Letter from the student body president

Dear Fords,

courtesy of Cyril Leahy ’21

To me, the definition of a “snow day” is simple: a day in which snow impedes the proper comings and goings of school. After spending the last few weeks surrounded by frozen reminders of a troubling reality, I decided to focus this month’s letter on the sanctity of a true snow day.

While adults may look upon a snow day with disdain, my snow days were always the fondest memories of my childhood. The excitement of an unexpected late wake, a launch out of bed, and a marvel at the snow falling to the ground.

After a few moments, though, snow day rituals endure: a cup of hot chocolate is almost obligatory, sibling snowball fights capture the day, and some sledding is always an added bonus. While I cannot speak for teachers, my advisor has informed me that he enjoys these moments all the same.

These actions, unencumbered by the passage of a week day, are ordinary in a climate familiar with snow.

Yet, a simple time and place change our mindset from focusing on the shivering shoveling and the layers needed for any travel to the pleasure of the day; as Ms. Heed has taught me to say this quarter, “situations matter.”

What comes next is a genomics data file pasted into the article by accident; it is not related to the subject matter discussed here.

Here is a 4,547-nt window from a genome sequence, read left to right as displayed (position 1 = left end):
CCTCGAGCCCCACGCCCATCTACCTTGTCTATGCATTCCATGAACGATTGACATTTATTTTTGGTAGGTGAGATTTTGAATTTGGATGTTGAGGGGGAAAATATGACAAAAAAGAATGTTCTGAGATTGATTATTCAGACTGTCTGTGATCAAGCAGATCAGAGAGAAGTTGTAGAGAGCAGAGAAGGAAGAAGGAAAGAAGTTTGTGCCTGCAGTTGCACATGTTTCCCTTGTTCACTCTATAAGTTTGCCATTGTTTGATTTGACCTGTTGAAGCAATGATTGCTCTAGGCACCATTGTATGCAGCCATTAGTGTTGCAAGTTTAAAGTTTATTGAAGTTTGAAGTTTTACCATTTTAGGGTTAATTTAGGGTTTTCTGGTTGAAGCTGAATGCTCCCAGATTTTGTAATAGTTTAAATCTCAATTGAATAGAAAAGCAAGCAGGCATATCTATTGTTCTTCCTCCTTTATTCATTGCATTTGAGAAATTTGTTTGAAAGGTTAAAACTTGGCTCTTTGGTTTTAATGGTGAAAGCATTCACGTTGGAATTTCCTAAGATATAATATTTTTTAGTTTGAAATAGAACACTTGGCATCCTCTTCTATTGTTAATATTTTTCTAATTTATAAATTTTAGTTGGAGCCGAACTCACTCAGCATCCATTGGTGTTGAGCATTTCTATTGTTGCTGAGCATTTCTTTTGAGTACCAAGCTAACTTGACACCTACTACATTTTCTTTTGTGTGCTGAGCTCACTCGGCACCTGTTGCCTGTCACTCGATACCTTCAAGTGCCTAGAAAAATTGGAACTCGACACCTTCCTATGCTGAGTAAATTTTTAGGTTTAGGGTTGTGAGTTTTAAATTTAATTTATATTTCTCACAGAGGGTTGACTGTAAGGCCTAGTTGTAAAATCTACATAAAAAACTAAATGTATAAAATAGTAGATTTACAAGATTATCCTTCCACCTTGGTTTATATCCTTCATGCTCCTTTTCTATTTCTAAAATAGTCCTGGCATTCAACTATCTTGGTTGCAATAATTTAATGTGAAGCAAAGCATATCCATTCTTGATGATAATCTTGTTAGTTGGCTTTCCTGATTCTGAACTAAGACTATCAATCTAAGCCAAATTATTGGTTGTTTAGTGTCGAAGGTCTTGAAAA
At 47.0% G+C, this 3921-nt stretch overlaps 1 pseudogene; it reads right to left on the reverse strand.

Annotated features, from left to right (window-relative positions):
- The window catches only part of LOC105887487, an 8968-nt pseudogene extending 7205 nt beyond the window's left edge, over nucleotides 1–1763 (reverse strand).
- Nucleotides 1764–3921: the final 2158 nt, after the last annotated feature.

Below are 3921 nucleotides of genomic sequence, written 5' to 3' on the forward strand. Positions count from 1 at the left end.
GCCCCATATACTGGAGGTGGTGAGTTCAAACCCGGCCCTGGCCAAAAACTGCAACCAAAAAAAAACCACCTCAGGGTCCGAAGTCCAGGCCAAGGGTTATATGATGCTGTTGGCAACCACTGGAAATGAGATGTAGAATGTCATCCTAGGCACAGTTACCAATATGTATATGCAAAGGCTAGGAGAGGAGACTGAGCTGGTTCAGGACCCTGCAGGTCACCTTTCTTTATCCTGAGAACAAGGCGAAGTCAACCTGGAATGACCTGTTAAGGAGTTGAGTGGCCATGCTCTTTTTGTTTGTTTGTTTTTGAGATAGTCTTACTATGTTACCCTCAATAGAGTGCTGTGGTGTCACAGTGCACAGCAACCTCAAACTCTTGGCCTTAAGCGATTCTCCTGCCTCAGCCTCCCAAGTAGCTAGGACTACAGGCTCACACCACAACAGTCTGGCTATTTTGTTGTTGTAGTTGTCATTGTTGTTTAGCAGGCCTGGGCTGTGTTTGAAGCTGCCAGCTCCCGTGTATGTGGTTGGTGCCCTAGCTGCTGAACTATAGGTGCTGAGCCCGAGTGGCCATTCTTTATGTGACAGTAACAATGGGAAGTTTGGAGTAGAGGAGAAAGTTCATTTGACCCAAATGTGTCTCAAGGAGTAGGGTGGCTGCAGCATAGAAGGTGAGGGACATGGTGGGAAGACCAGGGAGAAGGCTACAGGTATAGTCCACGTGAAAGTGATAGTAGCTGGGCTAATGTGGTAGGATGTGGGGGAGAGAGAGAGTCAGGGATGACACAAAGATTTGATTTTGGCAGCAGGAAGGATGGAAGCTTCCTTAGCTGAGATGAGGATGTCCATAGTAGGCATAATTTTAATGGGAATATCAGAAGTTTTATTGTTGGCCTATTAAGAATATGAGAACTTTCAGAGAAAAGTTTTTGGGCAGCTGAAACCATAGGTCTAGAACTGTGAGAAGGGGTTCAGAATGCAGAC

The center of campus after a recent snowfall – Gabe Gowen and Grayson Walker ’21

The situation that is the novel SARS-COV-2 pandemic also matters. While students and teachers alike are affected by the discomfort of this virus, a common ground most can stand on is the upholding of tradition.

True, this year is “unprecedented”(a word I hope never to hear again); for each student, though, it is a school year and the objectives of said year are the same: completing quarters and looking forward to breaks. COVID does not negate the delirium of this process—some might say it even enhances the mundane nature of a day. 

The recent umbrage taken against the school a few weeks ago was troublesome. How can a situation that induces stress be the reasoning behind disavowing sacred tradition?

For a year so troublesome, rescinding a snow day seems a bit out of touch.

I certainly do not have the answer. Yet, those who do hold the answers cite virtual learning as an acceptable substitute for our right. For a year so troublesome, rescinding a snow day seems a bit out of touch.

My friends, past decisions do not define the man; if that were the case, Carson Wentz might still be thought of as good, Patrick Mahomes would still be the “young GOAT,” and Big Ben would be a top three quarterback in the AFC North.

Alas, none of these things are true. The future defines moments; hopefully this Thursday may mark a step towards respecting the hallowed time of “snow days.”